Joy Global Inc. (delisted) (NYSE:JOY)
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The head of Joy Global Inc. (JOY) said Thursday that global demand for mining equipment remained solid despite an order slowdown in the latest quarter because of the weak U.S. coal market and sluggish sales in China.
The drop in orders and reduced full-year guidance spooked investors and saw shares in the U.S. company fall to their lowest level in almost 18 months, with concerns spilling over onto rivals including Caterpillar Inc. (CAT).
Mike Sutherlin, Joy Global's chief executive, said on a post-earnings call that demand from the U.S. coal market was the main problem, and was optimistic about demand from overseas, including a return to more buoyant sales in China.
Big mining companies including BHP Billiton PLC (BLT.LN) and Rio Tinto PLC (RIO) have in recent weeks announced plans to trim capital investments, but Sutherlin said this was "not a broad trend."
He said that while some big green-field mining projects may be pushed back because of broad economic uncertainty, producers were pushing ahead with existing expansion.
Global demand for commodities such as coal, iron ore and copper is expected to double over the next 20 years, and Sutherlin said the market for coal and iron ore mining equipment in Australia and Latin America remained strong, though the coal markets in the U.S., Russia and South Africa were weaker.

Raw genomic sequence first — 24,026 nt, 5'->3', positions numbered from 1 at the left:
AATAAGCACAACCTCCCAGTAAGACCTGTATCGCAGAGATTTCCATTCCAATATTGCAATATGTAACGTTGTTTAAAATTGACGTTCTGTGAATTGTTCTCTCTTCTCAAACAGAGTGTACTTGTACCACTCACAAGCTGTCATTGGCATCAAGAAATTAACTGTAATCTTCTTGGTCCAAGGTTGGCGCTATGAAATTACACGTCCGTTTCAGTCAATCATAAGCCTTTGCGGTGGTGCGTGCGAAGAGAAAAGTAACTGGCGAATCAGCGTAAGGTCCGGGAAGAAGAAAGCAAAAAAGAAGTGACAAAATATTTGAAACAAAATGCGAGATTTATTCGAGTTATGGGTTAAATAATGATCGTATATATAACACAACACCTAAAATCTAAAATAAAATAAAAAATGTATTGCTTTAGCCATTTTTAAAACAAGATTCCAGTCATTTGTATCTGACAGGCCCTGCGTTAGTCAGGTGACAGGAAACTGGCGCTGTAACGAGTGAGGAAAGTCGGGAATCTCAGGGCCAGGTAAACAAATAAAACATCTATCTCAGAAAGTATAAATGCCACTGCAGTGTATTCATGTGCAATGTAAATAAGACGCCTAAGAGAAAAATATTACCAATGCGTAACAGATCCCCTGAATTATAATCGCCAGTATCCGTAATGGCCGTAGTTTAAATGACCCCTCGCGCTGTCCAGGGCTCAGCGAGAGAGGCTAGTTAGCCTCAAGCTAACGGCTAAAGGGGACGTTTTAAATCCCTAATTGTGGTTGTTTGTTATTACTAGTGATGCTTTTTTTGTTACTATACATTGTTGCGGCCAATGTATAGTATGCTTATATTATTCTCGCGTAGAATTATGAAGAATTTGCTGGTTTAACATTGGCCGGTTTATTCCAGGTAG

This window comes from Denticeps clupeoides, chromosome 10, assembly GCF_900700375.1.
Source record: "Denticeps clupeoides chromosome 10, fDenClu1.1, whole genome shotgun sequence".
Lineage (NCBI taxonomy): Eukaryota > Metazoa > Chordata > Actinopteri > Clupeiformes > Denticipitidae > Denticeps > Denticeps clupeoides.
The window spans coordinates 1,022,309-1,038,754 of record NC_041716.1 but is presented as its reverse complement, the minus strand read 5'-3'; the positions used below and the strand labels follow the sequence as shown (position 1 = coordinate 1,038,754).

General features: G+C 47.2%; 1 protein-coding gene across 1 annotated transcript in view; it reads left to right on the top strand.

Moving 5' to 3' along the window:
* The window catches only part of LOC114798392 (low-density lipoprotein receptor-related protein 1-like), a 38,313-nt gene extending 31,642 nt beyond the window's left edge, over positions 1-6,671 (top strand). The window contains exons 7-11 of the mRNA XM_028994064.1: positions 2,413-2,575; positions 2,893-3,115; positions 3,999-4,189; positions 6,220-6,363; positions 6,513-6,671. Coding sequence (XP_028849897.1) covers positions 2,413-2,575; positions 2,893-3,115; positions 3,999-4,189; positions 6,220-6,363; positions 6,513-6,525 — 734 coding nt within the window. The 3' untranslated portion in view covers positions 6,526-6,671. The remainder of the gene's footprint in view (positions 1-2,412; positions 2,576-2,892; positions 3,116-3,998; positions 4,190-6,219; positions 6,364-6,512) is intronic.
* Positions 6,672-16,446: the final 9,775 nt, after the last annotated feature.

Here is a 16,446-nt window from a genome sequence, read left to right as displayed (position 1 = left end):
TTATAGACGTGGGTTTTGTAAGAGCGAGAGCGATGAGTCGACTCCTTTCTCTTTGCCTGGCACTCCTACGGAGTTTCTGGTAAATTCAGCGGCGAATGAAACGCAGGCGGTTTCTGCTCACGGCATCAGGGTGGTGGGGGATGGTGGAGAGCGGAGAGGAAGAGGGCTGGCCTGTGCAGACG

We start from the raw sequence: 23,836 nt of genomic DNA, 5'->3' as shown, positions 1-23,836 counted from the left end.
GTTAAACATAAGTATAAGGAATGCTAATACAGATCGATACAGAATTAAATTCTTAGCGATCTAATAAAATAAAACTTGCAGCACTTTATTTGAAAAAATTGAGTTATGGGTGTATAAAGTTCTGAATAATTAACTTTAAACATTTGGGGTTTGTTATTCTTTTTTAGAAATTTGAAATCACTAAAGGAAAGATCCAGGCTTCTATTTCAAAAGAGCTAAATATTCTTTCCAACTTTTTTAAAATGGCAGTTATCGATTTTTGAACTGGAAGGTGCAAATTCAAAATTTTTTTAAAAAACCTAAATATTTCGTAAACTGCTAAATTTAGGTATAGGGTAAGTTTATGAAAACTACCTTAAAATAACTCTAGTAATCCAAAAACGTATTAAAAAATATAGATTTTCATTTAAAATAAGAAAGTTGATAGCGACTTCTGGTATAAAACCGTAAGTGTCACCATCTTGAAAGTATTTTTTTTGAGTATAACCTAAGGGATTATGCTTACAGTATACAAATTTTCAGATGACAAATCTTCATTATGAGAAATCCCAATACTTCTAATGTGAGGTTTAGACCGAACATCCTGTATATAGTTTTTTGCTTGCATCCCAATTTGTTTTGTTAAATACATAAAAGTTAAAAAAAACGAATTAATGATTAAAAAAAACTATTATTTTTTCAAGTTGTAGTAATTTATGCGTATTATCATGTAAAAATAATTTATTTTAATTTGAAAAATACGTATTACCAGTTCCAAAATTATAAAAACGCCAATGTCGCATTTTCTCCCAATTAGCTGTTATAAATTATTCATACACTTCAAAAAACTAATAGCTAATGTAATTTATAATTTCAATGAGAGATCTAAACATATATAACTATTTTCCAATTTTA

Mild winter weather and competition from cheap natural gas has left U.S. coal producers with large stockpiles, especially in the eastern part of the country. Joy Global cut its full-year guidance to reflect what Sutherlin said were potential sales "at risk" from U.S. coal companies trimming their investment plans.
The mining equipment sector offers some of the best margins in the heavy construction business, spurring a surge in deal-making over the past year. Caterpillar, the global market leader, is spending $15 billion on expanding its mining business over the next four years, including its $8.8 billion purchase of Bucyrus, Joy Global's crosstown rival in Milwaukee.
Both companies are expanding through acquisitions in China, though Sutherlin said that market has been hit by cheap coal imports.
His comments came as Joy Global reported a 32% rise in fiscal second-quarter profit and cut its full-year earnings view by 35 cents a share to $7.15 to $7.45, with revenue seen $100 million lower than previously forecast at between $5.5 billion and $5.7 billion.
"Even though there is upside to the current market conditions, the continuing uncertainty will keep mining companies cautious," said Sutherlin in a statement accompanying the results.
For the quarter ended April 27, Joy Global reported a profit of $213.6 million compared to $162 million a year earlier, with per-share earnings rising to $2 from $1.52. Revenue rose 45% to $1.54 billion.
Order bookings--an indication of future sales--at the quarter's end fell 19% to $1.23 billion from $1.52 billion a year earlier. Current bookings reflect an anticipated decline in demand for original equipment in the U.S. market, as well as normal swings in timing for international projects, the chief executive said.
Sutherlin said he still expected the book-to-build ratio for the full year to be above one.
Joy Global shares were recently down 6.6% at $54.79, with Caterpillar off 5.9% at $86.66.
-By Doug Cameron, Dow Jones Newswires; 312-750-4135; email@example.com
(Kristin Jones contributed to this article.)